Tue | Sep 28, 2021
The Classics

Women begin to make their mark with by-election

Published:Thursday | March 4, 2021 | 11:54 PM
Mary Morris Knibb

Women begin to make their mark with bye-election

The history of women in politics is long and storied and The Gleaner has been there to tell that story, like in 1939 when the first of those women, Mary Morris Knibb, contested a civic election.

Published March 2, 1939

Three nominated for By-Election

In Speeches Candidates to Make it a ‘Clean’ Campaign
First women contestant adds new page in Island’s political history

 

Good fortune enabled the first woman to contest a civic election in Jamaica to face the polls in an atmosphere befitting gentility.  Mrs. Morris Knibb remarked on the calm that prevailed during the one hour when Mr. W.H.B. Cathcart received nomination papers in Collegiate Hall yesterday.

The bye-election a week hence promises to be as uneventful as all three contestants for the seat on the Corporation Council (vacated when Mr. E.A.A. Campbell stepped  to the Legislature) have pledged themselves to what is termed a “clean” campaign, but is really intended to mean a non-spirited contest.

The touts and political adherents were present in numbers at Collegiate Hall, but the presence of a strong group of women supporters of Mrs. Knibb, prevented the near vulgarism which, on such a day, is usually regarded as evidence of good humour.

Of the three candidates – Mrs. Knibb, Mr. Chisholm and Mr. C. C. Campbell – it was difficult to tell which was the more confident of success.  Perhaps the supporters of Mrs. Knibb talked the least, showing their feeling in a united spirit of cheerfulness and disregard for the daunted assurances of defeat that were not lacking from voluble agents of the male candidates.

A Pertinent View

“From the beginning of time until today, no woman has ever achieved anything great,” one man observed. “She don’t business in politics,” he declared, as he emphasised his opinion with a stamp of his walking stick.

Women within earshot smiled and made no reply, but one a wit apropos of the remark, observed: “Don’t condemn them too much.  Them bring we into this world.” 

Guffaws from the touts and the incident passed.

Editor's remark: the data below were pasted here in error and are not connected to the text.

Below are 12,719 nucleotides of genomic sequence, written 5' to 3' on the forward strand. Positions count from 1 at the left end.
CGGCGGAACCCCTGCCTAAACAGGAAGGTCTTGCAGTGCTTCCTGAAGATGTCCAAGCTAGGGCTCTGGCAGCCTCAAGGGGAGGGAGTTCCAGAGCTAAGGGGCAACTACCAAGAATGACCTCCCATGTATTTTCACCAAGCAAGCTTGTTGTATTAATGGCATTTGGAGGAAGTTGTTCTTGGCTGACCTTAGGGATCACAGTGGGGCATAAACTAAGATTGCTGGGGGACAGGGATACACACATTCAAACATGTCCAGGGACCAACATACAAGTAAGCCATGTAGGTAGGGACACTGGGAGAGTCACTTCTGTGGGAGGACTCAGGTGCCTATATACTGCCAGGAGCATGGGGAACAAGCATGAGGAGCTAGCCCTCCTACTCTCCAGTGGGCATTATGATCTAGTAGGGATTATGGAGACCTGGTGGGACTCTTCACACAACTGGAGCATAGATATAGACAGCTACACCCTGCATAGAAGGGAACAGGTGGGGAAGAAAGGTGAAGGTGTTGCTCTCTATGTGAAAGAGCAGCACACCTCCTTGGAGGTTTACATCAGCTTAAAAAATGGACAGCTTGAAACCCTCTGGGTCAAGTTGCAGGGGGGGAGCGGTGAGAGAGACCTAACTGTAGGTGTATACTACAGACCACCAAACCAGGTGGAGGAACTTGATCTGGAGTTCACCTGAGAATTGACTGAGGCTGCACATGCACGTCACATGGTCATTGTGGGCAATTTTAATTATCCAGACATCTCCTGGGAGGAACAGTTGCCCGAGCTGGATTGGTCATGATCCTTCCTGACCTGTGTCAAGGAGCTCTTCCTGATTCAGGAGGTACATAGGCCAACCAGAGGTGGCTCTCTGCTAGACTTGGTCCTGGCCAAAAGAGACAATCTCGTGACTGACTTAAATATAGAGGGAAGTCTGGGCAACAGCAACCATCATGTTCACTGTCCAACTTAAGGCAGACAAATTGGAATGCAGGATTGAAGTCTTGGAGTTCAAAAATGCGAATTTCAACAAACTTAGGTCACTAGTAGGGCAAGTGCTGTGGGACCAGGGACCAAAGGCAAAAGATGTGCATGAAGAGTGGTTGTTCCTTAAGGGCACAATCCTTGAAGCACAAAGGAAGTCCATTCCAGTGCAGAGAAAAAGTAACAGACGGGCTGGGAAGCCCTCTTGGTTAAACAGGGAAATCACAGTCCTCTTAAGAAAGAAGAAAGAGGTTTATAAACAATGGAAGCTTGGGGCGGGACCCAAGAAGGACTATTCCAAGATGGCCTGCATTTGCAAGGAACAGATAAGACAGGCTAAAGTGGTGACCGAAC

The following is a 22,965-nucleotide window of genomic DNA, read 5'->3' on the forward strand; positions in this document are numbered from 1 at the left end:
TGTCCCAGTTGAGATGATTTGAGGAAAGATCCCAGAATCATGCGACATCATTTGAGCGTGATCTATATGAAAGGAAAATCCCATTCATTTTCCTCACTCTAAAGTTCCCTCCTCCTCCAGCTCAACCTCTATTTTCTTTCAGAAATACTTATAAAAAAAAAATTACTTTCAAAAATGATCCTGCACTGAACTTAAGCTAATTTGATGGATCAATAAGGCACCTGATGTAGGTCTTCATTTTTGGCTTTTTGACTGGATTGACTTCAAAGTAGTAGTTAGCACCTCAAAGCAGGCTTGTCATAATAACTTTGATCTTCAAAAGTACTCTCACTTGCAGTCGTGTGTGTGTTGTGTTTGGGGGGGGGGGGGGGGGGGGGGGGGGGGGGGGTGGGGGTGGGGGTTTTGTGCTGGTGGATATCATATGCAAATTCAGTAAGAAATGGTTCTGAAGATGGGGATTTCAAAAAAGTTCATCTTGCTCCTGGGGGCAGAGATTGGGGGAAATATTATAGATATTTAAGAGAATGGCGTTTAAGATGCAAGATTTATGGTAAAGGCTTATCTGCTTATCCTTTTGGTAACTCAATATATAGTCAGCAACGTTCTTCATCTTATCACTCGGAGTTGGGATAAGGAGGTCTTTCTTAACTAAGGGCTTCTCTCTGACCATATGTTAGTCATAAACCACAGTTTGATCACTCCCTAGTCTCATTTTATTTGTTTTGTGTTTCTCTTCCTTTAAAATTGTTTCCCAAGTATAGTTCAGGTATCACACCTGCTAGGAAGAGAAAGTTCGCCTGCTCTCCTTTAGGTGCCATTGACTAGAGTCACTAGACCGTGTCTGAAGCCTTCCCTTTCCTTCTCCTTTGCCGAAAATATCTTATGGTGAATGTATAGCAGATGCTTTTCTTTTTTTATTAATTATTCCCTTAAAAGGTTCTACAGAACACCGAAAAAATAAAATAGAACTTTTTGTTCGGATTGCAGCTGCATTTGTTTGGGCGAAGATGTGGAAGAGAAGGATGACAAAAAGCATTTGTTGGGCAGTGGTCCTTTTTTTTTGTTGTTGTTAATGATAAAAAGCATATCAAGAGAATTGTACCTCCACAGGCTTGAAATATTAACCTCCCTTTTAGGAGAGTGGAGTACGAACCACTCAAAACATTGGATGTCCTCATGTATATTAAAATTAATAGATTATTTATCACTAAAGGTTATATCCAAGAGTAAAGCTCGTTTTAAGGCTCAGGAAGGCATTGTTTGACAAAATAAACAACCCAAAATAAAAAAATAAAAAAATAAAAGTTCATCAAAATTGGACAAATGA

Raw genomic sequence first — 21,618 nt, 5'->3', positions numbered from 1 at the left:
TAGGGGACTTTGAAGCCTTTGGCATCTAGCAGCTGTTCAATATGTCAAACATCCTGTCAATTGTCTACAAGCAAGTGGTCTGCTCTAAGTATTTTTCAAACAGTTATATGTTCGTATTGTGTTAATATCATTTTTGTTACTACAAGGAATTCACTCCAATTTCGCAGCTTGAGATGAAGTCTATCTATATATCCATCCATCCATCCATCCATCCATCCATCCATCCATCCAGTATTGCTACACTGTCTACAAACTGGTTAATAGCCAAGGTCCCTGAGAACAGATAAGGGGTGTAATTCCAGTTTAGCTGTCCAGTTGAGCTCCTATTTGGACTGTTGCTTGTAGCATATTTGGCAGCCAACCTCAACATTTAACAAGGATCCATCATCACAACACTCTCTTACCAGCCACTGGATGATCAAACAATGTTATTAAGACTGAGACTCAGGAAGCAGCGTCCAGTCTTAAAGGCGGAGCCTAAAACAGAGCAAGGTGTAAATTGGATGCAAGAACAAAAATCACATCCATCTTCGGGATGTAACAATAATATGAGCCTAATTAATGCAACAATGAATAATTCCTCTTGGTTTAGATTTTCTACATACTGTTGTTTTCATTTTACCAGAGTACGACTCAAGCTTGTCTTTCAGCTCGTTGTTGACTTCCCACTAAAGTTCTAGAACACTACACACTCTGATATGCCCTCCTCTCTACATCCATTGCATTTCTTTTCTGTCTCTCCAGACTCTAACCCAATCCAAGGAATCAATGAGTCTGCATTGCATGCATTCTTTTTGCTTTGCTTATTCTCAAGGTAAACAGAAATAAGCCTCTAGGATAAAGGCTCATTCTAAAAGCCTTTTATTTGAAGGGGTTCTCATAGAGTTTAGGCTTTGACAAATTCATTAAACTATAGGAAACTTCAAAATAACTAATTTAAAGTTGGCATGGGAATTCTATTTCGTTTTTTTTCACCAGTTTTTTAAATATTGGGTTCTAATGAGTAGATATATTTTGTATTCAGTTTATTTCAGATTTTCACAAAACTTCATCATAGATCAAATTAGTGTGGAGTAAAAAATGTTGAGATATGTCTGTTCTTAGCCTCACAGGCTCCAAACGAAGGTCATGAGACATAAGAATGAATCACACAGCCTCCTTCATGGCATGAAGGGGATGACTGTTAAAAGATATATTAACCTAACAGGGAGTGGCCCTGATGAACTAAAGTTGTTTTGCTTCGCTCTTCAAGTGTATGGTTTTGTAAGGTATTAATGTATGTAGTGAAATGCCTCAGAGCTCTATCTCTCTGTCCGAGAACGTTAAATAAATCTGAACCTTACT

During the course of the hour, pamphlets in which the Kingston and St. Andrew Citizen’s Associations presented Mrs. Knibb, were freely circulated.  These pamphlets carried the hitherto unpublished planks of Mrs. Knibb’s platform, which are as follows:

The candidate promises—

To press for enforcement of compulsory education by co-operation with the Education Department. The health and education of the children being matters

which should interest the Corporation.

(2)To urge for the establishment of Free Night Schools; to endeavour to secure help to backward boys and girls beyond the elementary school age.

            (3)To urge the establishment of more Infant Schools in the Corporate Area.

            (4)To urge the establishment of suitable recreation grounds for children.

            (5)To work out suitable plans for industrialising municipal children’s homes.

            (6)To take particular interest in public health.

            (7)To take a firm stand in urging return of Water and Sewer services to the K.S.A.C.

(8) To take an active interest in the social services of the Municipality.

 

Three Nominated

At 1 o’ clock Mr. Cathcart rose and addressed the gathering.  He said: It being 1 o’ clock  I now declare the nominations closed.  I have accepted nomination papers from James Clinton Chisholm, Mary Leonora Knibb and Cyril Colin Campbell.  There being three nominations and only one vacancy.  I therefore adjourn this election to Wednesday next when the poll of electors will be taken between the hours of eight a.m. and five p.m.